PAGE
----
Pittsburgh Pirates Top 5 Off-Season Needs
Five Off-Season Needs for the Pittsburgh Pirates
There’s not a team in the league that doesn’t have a shopping list this off-season. For some, it’s a laundry list of wishes, of which the heading should really be “get as much talent as possible.” For other teams, there are very specific needs, a piece here and a piece there, to complete the puzzle.
For many years, the Pittsburgh Pirates have fallen into the first category, generally needing any talent they can get to help get the team over .500 for the first time in decades. They are no longer in that situation. The Pirates have talent on their roster, but they are missing a few pieces that have kept them from righting what is wrong.
The issue with the Pirates is that the pieces they need are the ones every body needs. The biggest pieces they need are among the most rare in baseball. The problem for the Pirates is that, in order to find these pieces, they are going to have to do some things they haven’t done in a long time.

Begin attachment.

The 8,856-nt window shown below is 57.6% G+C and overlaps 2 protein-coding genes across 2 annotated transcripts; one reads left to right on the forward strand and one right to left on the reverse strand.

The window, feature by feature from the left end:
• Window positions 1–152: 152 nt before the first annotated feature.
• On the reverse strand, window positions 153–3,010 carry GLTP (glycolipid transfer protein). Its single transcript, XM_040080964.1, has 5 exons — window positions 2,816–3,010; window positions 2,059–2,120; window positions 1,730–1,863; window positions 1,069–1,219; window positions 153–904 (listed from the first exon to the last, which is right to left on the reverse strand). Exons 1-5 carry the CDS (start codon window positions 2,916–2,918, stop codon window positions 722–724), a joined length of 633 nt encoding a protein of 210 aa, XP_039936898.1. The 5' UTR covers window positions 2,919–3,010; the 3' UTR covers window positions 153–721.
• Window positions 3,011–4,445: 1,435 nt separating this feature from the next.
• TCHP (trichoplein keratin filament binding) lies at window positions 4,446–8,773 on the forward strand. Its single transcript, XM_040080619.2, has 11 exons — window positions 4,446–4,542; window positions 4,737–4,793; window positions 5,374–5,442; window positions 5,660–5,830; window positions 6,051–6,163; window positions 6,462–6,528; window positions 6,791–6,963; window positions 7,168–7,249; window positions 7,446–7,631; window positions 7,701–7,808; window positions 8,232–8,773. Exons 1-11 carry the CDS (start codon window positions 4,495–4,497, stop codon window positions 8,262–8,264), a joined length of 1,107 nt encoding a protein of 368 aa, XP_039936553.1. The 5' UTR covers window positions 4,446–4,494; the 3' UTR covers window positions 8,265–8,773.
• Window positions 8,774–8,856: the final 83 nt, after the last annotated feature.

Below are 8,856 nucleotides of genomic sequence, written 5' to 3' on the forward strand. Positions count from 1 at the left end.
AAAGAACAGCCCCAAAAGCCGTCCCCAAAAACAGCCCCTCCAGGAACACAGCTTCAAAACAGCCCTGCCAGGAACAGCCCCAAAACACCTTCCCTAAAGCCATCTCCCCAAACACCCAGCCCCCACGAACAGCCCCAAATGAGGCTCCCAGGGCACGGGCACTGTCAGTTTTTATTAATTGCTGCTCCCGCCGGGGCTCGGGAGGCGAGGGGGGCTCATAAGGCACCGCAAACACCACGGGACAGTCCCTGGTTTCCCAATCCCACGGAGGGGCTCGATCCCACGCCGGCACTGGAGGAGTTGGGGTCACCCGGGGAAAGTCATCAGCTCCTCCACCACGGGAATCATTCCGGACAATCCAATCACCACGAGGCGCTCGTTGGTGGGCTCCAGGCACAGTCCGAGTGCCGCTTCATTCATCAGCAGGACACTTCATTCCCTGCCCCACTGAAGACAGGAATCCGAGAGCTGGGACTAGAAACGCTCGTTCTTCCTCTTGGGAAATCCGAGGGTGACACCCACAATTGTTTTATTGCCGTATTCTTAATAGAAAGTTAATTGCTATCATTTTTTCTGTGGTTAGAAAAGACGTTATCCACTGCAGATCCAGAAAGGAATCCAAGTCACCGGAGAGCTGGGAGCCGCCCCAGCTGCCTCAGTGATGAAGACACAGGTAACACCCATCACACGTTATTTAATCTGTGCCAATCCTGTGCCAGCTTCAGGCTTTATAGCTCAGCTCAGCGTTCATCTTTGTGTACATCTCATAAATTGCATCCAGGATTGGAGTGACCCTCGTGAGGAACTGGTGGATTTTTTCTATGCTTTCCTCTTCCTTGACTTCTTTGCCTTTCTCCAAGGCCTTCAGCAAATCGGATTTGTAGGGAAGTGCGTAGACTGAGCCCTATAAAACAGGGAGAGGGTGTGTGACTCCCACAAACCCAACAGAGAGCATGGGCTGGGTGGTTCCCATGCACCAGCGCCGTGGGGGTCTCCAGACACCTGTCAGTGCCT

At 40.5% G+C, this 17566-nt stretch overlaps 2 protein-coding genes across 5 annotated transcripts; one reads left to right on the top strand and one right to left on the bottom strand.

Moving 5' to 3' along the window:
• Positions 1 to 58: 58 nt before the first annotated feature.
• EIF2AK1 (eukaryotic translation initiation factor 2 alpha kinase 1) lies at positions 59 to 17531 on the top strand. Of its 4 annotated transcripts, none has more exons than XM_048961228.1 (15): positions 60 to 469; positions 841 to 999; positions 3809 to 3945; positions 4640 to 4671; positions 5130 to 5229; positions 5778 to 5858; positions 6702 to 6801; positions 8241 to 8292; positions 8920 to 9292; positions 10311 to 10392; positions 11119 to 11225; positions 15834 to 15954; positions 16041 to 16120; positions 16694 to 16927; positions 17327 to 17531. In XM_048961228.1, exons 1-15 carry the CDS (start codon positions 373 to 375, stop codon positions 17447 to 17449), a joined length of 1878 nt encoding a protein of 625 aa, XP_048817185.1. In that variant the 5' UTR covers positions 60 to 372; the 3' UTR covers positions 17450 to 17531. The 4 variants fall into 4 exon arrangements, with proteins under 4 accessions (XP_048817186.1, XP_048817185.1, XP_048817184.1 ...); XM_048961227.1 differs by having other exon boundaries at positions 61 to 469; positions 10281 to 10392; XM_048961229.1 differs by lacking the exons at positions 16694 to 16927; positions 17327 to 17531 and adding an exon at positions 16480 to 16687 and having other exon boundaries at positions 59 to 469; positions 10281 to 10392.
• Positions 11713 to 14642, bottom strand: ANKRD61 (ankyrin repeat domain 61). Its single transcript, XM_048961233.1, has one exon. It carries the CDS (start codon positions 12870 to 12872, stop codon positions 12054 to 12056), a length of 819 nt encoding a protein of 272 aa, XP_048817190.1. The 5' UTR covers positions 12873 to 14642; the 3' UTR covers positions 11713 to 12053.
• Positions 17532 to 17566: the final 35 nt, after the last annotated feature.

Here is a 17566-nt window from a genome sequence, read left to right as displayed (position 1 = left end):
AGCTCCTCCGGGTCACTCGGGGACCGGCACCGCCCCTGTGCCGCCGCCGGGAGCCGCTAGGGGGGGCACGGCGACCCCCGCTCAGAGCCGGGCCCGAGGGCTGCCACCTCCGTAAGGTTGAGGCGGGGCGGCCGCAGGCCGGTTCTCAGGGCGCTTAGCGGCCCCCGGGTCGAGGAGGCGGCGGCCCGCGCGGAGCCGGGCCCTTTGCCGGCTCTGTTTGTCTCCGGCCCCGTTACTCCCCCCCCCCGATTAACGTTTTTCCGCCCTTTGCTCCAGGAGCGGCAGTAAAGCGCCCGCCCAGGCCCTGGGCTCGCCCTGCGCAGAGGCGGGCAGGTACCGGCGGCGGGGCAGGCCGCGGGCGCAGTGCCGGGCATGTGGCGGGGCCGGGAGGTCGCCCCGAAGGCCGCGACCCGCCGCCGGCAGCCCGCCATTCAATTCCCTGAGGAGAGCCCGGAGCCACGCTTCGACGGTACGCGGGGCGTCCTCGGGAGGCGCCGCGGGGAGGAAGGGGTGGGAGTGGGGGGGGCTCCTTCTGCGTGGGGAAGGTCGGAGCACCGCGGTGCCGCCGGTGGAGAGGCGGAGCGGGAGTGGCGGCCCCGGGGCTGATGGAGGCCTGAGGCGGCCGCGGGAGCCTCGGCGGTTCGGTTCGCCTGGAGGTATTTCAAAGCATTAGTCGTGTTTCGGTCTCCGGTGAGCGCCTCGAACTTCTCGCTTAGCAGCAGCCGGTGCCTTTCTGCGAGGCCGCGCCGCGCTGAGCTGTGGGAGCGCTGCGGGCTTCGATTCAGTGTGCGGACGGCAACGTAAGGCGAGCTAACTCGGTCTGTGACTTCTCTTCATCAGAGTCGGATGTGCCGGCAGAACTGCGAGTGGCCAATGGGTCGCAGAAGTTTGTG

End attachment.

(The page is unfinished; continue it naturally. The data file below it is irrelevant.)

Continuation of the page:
The pieces they need may be available, but it’s going to take either dollars or prospects. The Pirates have gotten more active in the off-season in past years as they creep back towards respectability, but they still have yet to make the splash needed to get over the hump.
If they want to break through the .500 ceiling that has held them back the past 20 years, it will take diving into their bank account or into their wealth of organizational depth.
Starling Marte Must Continue to Develop
The Pirates farm system currently offers as much depth as it has in years, and the first of these highly touted prospects to reach the majors was Starling Marte. Joining the Pirates on July 26th, and was a regular in left field for the remainder of the season, minus a DL stint. He showed flashes of brilliance and potential surrounded by moments where he looked overmatched.
Marte was miscast as the Priates leadoff hitter this past season, due to his game-changing speed and the team’s lack of a better option. Always an aggressive hitter, Marte will never be a top-of-the-lineup hitter who works counts and sets the table, but if he continues to progress, he could be a dynamic right-handed bat to put in the middle of the Pirates lineup.